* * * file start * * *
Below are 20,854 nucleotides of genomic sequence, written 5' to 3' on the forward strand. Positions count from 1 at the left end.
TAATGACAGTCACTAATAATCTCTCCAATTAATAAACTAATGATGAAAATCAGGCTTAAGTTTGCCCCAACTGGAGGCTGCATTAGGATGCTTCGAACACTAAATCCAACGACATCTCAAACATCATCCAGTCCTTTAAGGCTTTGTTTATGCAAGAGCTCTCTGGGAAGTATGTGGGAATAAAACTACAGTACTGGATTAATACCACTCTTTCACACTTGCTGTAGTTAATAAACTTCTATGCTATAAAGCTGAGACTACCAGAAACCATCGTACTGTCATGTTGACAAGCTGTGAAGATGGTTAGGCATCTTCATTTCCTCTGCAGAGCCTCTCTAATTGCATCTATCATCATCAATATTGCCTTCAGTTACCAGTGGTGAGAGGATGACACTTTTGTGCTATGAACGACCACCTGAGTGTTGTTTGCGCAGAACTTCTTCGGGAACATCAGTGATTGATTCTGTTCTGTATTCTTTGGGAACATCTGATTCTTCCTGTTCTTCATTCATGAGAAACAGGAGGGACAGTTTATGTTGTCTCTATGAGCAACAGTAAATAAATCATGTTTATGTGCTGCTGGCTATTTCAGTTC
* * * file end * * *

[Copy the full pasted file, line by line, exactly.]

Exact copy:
Below are 20,854 nucleotides of genomic sequence, written 5' to 3' on the forward strand. Positions count from 1 at the left end.
TAATGACAGTCACTAATAATCTCTCCAATTAATAAACTAATGATGAAAATCAGGCTTAAGTTTGCCCCAACTGGAGGCTGCATTAGGATGCTTCGAACACTAAATCCAACGACATCTCAAACATCATCCAGTCCTTTAAGGCTTTGTTTATGCAAGAGCTCTCTGGGAAGTATGTGGGAATAAAACTACAGTACTGGATTAATACCACTCTTTCACACTTGCTGTAGTTAATAAACTTCTATGCTATAAAGCTGAGACTACCAGAAACCATCGTACTGTCATGTTGACAAGCTGTGAAGATGGTTAGGCATCTTCATTTCCTCTGCAGAGCCTCTCTAATTGCATCTATCATCATCAATATTGCCTTCAGTTACCAGTGGTGAGAGGATGACACTTTTGTGCTATGAACGACCACCTGAGTGTTGTTTGCGCAGAACTTCTTCGGGAACATCAGTGATTGATTCTGTTCTGTATTCTTTGGGAACATCTGATTCTTCCTGTTCTTCATTCATGAGAAACAGGAGGGACAGTTTATGTTGTCTCTATGAGCAACAGTAAATAAATCATGTTTATGTGCTGCTGGCTATTTCAGTTC